Eating large amounts, especially with or before food, is going to inhibit your ability to absorb certain vitamins. Plus, sodium bicarbonate contains...wait for it...sodium! And that's not something most people need a lot of. If you do, ramen is a far more delicious source.

    If you find yourself craving baking soda, that's called pica and it's usually a sign of a nutrient deficiency (not sodium.)
     
  9. nonymouse77

    nonymouse77 Newbie

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    baking soda is of possible benefit to avoid radiation contamination (think 2011 Fukishima-some say it is worse than Chernobyl and that there is a cover up but the fallout is showing up in radioactive tuna in California in 2012 and radioactive milk from California although they say it is still at a "safe" standard.)

    simple remedy for radiation exposure that the army recommends: baking soda. Oral baking soda diminishes the severity of the changes that uranium creates in the kidneys. Bathing in baking soda (1-3 pounds per bath, depending on severity of exposure) and in magnesium salts (magnesium chloride or epsom salts) binds to uranium on the skin and some soaks into the body. Sodium bicarbinate has been used to clean soil contaminated with uranium. You can also boil baking soda in water and breathe the steam (carefully!) as a nebulizer to bind with any uranium breathed into the lungs. So keeping 10 or more pounds of baking soda on hand is an inexpensive preparation.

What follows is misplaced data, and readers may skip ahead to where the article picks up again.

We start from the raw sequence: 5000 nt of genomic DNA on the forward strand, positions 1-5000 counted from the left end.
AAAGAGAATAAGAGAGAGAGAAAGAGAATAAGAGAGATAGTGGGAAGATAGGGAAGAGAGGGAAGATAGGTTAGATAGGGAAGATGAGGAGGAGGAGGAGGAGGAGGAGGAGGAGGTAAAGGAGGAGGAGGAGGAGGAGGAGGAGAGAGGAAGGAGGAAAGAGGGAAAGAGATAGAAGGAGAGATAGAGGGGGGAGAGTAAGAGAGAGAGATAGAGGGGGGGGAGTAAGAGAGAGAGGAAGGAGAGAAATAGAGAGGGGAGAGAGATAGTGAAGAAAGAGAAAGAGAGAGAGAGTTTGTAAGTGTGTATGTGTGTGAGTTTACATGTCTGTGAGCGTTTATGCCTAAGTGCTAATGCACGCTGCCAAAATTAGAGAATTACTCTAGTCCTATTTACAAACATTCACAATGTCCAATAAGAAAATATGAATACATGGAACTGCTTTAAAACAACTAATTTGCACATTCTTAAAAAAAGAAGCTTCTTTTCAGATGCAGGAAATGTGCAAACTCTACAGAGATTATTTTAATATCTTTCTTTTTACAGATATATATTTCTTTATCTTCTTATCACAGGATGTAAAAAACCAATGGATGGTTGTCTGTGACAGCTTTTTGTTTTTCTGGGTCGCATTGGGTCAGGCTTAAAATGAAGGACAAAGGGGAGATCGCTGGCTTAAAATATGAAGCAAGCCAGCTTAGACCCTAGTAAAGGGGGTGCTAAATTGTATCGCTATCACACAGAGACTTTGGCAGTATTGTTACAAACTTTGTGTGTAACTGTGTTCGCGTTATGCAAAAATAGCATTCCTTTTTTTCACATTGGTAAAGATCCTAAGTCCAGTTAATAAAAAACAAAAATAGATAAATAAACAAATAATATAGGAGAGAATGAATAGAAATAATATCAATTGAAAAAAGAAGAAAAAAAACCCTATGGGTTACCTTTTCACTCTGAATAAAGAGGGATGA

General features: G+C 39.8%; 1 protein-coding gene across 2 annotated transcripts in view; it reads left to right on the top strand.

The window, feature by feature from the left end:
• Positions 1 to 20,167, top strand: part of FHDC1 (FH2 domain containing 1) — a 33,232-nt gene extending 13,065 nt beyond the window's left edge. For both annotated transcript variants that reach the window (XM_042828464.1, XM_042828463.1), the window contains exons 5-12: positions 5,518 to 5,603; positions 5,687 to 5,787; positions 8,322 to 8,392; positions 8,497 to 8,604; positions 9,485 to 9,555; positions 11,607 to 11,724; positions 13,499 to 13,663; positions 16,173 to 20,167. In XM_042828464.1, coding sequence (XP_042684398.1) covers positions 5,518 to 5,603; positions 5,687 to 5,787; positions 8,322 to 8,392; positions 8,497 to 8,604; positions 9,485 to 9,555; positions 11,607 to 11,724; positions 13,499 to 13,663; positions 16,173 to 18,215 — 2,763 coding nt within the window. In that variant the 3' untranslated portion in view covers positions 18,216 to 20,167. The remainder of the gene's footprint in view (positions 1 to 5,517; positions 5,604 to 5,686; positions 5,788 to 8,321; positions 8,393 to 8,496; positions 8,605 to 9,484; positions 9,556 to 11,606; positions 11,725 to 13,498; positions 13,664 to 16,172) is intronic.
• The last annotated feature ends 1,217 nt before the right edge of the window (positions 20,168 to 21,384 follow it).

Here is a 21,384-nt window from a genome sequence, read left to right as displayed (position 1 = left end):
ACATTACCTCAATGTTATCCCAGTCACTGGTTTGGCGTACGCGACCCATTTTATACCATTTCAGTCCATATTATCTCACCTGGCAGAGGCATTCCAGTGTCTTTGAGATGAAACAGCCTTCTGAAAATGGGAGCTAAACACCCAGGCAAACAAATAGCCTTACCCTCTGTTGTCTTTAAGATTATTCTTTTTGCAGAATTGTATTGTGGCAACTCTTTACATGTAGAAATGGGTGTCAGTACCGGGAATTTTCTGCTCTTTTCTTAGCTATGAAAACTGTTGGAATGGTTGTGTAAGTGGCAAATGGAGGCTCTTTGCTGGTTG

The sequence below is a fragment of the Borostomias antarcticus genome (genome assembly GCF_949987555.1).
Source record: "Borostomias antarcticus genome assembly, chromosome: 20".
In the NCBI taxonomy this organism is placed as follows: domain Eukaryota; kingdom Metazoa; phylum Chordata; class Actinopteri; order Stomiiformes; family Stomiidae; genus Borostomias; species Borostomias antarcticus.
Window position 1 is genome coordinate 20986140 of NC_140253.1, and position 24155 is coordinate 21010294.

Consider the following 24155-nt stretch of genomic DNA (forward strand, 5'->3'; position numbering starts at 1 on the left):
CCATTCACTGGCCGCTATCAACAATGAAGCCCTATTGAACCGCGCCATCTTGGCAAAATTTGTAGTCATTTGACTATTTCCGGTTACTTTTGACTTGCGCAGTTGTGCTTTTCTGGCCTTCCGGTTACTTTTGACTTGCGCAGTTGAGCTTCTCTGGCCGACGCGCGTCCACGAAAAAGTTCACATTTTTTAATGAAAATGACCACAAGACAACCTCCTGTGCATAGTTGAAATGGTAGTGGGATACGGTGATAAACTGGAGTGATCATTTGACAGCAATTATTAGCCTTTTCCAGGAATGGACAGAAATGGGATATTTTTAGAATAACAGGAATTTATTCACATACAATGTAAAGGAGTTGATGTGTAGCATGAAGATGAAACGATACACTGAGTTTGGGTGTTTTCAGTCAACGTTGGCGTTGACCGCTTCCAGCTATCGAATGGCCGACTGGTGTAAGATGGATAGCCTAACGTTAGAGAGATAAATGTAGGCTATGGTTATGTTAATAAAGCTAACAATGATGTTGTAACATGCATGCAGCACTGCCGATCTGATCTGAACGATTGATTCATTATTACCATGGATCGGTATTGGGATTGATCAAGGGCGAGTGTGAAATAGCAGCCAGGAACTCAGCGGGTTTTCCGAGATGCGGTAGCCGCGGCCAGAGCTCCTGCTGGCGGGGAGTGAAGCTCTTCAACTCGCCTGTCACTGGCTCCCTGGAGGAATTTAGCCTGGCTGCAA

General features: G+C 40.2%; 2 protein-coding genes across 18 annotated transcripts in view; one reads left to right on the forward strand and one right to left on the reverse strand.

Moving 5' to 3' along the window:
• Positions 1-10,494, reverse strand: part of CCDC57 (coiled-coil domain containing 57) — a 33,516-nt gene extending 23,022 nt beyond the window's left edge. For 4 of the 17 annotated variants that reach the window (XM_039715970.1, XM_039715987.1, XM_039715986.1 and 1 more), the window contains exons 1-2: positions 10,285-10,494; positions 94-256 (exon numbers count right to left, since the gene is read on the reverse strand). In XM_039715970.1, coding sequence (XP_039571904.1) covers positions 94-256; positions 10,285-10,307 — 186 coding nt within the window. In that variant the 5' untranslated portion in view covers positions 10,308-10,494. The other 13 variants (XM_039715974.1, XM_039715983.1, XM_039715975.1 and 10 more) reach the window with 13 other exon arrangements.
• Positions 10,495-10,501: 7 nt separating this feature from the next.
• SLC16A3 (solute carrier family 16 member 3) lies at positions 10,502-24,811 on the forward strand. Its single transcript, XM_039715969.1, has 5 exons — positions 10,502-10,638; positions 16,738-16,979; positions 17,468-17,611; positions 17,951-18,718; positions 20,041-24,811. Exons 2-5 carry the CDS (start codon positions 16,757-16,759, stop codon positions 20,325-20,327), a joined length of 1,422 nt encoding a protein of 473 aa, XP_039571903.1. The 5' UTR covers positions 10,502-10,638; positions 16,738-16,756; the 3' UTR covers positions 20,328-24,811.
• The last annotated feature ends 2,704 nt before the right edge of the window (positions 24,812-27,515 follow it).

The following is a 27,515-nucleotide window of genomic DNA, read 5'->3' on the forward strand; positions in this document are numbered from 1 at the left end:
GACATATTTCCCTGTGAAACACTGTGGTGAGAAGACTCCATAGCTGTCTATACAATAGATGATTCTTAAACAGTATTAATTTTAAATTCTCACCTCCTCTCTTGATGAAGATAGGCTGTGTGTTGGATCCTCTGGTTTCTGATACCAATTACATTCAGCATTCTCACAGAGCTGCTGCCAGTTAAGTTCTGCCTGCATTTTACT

Other home remedies that have been shown to help:


    High dose vitamin C
    Chlorella and spirulina
    Miso soup and seaweed
    Cilantro
    Internal consumption of edible clay and clay baths
    Sulphur-rich foods like broccoli, cabbage and mustard greens
    Chlorophyll and chlorophyll-rich foods such as wheat and barley grass
    Pine bark extract, green tea extract, grape seed extract, dandelion root extract
    Gingko biloba
    Aloe vera and curcumin (tumeric) for skin damage


    Some of these things may be good to use after CT scans and other diagnostic and treatment radiation exposure as well.>

    that is what I found when looking up how to have a brighter post fallout tmorow...but I haven't done any of it yet, and am still drinking milk...but only Wisconsin milk.
     
  10. Mindless

    Mindless Gold Member

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    Baking soda is a salt, or sodium. There are varying figures given for a recommended daily amount of sodium, many say this is around 2.4 grams although this wouldn't account for individual variations. As long as your sodium use (including the bicarbonate) is within sensible limits eating baking soda daily might not cause any health problems. How much do you consume? If you're talking about large amounts of baking soda, Chibi's suggestion of pica and dietary deficiency could be worth looking into.

    In daily life regular high intake of sodium is not recommended due to the impact it has on blood pressure. When our sodium levels become too high, salt enters the circulatory system or bloodstream, as the kidneys are not able to excrete this excess sodium via urine as usual. This salt increases volume of blood by attracting water, which increases blood pressure. High blood pressure is a significant risk factor for diseases such as heart attacks and strokes. It is also noteworthy that much of most peoples daily salt intake comes from packaged and processed food, most of us have little idea of how much we use.
     
    Last edited: Jun 15, 2012